The prorogation case is undoubtedly the most challenging that the Supreme Court has had to deal with so far in its relatively short history, involving a high-stakes dispute in extremely politicised territory in which there was a real risk to the court’s authority. It is hard not to admire the skill with which the court navigated these difficult waters, through a unanimous and crystal-clear judgment which cleverly presented its conclusion as the unproblematic consequence of centuries-old constitutional precedents, and which in its approach to remedies deftly avoided the risk of government defiance. Given the reprehensible nature of the government’s conduct, it is also difficult not to applaud the result.
However, this should not blind us to the various argumentational moves employed by the court to disguise the novelty of its reasoning and to make the result appear more inevitable than it was.
One such move – reminiscent of Anisminic – was the reclassification of what had been understood to be a decision about the exercise of prerogative power, as a question about its scope, thus allowing the court to side-step arguments about justiciability. As in Anisminic, while the court appeared to respect the distinction between scope and exercise of a prerogative power, accepting that the exercise of such powers may not always be justiciable, its reasoning seems to collapse the distinction. Non-justiciability appears to be reduced to a tautology – the absence of relevant legal limits on power – rather than being an independent constraint on the availability of judicial review.
In identifying legal limits on the prorogation power, the court also employed highly creative reasoning. In the first place, it derived from the accepted legal principle of Parliamentary Sovereignty a novel duty on the government not to frustrate, not merely the expressed will of Parliament, but also the ability of Parliament to express that will. Secondly, it was prepared to recognise – on scant authority – the principle of responsible government as a legally-enforceable principle, again deriving from the recognised duty on the courts to respect the executive’s political accountability to Parliament a positive legal obligation on the government to account to Parliament, notwithstanding that this duty is largely based in convention.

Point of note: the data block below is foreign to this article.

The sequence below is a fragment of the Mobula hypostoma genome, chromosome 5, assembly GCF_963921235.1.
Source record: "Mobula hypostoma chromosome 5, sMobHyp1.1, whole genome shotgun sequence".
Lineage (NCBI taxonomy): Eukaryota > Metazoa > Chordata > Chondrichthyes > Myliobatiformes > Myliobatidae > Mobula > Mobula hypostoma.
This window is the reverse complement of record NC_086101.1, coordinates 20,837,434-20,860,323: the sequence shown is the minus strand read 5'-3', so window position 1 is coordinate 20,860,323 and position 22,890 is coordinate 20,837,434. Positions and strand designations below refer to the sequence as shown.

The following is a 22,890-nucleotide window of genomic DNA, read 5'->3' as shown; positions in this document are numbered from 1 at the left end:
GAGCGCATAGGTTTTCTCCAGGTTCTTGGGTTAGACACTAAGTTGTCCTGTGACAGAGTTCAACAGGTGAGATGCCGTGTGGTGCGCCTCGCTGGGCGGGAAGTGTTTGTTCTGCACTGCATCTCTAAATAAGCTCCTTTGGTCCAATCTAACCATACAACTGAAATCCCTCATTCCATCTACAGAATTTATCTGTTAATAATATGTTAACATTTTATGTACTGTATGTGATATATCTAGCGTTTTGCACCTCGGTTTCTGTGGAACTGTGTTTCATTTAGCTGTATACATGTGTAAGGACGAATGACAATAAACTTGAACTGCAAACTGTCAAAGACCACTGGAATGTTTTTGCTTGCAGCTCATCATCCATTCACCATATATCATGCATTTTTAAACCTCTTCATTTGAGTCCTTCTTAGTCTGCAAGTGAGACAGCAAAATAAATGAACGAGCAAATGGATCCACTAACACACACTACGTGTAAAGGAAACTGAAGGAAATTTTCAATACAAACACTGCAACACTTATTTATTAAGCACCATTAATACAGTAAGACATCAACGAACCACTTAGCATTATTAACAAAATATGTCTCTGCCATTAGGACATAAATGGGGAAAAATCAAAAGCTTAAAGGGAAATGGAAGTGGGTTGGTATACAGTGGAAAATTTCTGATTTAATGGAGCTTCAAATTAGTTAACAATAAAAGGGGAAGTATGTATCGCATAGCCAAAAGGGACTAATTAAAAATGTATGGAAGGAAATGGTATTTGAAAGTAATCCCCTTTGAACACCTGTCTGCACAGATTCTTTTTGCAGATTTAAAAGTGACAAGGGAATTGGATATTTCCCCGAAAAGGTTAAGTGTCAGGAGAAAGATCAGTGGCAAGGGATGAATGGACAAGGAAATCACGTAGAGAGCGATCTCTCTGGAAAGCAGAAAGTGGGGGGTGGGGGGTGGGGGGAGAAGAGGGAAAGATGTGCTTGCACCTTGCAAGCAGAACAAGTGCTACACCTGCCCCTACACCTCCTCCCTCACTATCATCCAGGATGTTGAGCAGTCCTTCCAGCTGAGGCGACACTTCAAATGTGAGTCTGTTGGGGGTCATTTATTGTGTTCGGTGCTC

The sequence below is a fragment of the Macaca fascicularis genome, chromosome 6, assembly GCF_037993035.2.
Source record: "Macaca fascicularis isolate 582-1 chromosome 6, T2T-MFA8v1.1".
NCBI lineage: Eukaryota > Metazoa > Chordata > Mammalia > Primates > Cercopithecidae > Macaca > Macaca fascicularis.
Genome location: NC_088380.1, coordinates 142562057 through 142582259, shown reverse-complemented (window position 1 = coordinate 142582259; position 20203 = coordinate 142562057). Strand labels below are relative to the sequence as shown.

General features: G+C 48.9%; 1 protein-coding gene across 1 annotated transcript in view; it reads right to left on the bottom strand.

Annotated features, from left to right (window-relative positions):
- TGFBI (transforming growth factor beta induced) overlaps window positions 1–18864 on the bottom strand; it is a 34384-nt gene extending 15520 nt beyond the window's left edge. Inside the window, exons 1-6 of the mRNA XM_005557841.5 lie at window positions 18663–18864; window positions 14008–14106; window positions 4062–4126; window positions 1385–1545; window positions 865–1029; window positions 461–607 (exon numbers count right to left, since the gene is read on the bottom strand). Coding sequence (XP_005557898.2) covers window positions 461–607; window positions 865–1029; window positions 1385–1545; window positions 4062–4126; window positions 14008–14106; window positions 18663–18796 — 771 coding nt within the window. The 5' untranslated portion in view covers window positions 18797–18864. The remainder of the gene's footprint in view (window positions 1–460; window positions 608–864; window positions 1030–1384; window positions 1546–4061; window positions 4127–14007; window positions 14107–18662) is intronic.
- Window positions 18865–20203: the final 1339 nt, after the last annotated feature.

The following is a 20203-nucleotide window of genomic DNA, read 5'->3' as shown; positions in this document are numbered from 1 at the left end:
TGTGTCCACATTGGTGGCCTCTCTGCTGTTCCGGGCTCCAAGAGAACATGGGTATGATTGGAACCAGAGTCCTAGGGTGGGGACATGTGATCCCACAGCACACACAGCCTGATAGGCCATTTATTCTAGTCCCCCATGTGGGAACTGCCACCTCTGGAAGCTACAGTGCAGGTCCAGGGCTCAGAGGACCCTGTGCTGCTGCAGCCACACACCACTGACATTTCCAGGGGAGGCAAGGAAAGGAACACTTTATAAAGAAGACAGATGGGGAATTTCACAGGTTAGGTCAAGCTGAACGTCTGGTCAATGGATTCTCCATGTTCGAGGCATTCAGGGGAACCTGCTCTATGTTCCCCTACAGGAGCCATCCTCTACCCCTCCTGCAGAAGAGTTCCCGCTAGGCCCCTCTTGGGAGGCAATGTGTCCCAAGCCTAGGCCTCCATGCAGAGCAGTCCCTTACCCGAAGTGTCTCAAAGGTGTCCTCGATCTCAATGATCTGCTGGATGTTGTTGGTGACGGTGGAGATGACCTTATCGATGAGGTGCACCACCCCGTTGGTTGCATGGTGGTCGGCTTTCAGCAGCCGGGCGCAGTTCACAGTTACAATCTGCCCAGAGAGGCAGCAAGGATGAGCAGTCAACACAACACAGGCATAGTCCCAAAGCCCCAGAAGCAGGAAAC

Finally, in assessing whether the limits on the prorogation power had been breached, the court also chose to focus on the effects of the decision, rather than on the government’s motives. This allowed it to present its task as an objective and routine assessment of fact, and to avoid any inflammatory accusation that the Prime Minister had been lying. Nevertheless, the court’s evaluation of the justification for the five-week prorogation necessarily involved questions of judgment about the appropriateness and weight of the reasons offered, not merely determination of facts. It also took the court back to reviewing the exercise of the prorogation power, not merely its scope, where questions of justiciability could have arisen.
This, then, was a highly assertive decision by a Supreme Court taking on the mantle of guardian of the constitution. While this is not necessarily something to be regretted, there are questions to be asked about the legitimacy of the court’s role in an uncodified constitution; about the (rather conservative) nature of the constitutional order that the court is articulating and defending through its judgments; and about the effectiveness of judicial intervention – both in terms of the extent of the contribution that the court is able to make to the resolution of the current constitutional crisis, and in terms of the political reaction that its decisions may provoke.
Aileen McHarg is Professor of Public Law and Human Rights, University of Durham